Australian prime minister Julia Gillard said she was confident the soldiers’ mission to hand over security responsibilities to Afghan forces was nearing completion, and justified a withdrawal by the end of 2013.

Australia, with 1,550 troops in Afghanistan, represents the largest force provided by any country outside NATO during the decade-long war.

The soldiers have been training the Afghan National Army brigade to secure Uruzgan province. This objective has been helped by the death of Osama bin Laden.

In a speech to the Australian Strategic Policy Institute in Canberra Gillard said: “This is a war with a purpose. This is a war with an end. We have a strategy, a mission and a timeframe for achieving it.”

The start of the withdrawal would be dependent on Afghan president Hamid Karzai, who is expected to announce a security transition over the next few months.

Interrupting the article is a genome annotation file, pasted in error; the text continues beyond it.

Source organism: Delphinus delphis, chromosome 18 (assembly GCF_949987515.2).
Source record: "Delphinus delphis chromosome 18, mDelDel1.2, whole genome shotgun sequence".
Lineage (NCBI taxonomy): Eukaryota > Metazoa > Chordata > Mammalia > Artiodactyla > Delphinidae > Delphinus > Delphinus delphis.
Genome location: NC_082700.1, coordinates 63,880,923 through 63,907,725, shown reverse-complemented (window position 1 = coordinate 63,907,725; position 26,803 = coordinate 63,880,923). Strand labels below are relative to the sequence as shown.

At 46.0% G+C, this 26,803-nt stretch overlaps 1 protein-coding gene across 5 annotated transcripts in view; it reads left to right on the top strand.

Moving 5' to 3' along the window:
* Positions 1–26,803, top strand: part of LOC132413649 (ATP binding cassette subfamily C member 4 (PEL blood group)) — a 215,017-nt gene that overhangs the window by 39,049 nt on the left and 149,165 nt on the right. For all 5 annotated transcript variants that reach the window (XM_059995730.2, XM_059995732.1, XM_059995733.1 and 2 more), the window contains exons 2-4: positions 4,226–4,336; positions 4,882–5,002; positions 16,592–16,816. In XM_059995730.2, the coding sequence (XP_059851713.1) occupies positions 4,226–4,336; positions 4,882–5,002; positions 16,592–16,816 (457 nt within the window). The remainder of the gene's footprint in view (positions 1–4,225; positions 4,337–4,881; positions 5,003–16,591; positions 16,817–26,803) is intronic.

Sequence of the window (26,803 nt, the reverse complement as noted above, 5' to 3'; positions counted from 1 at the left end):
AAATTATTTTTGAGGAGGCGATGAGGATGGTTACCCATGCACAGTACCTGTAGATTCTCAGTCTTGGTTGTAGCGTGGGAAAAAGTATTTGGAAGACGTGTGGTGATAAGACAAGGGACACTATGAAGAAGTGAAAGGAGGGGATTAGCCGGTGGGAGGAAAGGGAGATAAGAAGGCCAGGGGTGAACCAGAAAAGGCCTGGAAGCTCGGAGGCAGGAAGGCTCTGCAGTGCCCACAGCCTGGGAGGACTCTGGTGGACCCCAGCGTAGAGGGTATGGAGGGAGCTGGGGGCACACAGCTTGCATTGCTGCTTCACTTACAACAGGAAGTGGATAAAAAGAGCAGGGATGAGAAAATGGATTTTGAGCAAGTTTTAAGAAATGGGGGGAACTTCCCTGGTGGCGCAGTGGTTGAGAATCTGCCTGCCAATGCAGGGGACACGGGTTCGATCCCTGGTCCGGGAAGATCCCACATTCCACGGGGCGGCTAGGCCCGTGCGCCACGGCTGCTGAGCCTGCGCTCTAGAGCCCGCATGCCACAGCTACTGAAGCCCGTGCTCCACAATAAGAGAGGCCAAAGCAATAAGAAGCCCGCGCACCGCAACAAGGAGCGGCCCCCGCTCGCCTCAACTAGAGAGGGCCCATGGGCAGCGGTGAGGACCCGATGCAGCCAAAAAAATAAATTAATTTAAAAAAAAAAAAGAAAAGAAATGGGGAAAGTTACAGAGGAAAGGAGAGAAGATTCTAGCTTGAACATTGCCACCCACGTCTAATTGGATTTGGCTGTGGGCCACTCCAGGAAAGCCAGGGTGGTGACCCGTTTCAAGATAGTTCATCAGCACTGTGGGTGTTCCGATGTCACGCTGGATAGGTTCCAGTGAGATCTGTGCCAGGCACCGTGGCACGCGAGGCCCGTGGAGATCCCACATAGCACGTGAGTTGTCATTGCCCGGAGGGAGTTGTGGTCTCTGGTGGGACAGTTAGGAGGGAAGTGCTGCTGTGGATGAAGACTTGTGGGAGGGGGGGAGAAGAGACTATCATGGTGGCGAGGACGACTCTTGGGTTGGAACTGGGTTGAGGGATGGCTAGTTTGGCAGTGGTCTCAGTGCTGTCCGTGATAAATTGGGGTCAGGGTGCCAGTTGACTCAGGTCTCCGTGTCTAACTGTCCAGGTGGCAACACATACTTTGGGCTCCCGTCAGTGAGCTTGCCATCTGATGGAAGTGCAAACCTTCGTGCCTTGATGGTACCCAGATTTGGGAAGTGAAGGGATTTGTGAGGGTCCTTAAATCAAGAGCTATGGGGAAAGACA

Australia will consider keeping some special forces soldiers in Afghanistan beyond 2014, and will help fund the costs of Afghan security forces, Gillard said. The prime minister said she and Karzai will sign a partnership agreement at a meeting of Nato nations’ leaders in Chicago next month.

“Australia has an enduring national interest in ensuring that Afghanistan does not again become a safe haven for terrorists,” Gillard said.

A total of 32 Australian soldiers have been killed in the conflict, leading to decreased public support of Australian’s role in the war.

With Australia’s federal election due next year, opposition senator George Brandis suggested the early withdrawal is an attempt by Gillard to boost support for her Labor party.

“It would be a shameful thing if, after nearly 12 years of deployment in Afghanistan and the loss of more than 30 Australian lives, this mission was foreshortened for reasons of domestic political convenience for the Labor party rather than on the basis of the advice of the military commanders in the field,” Brandis said.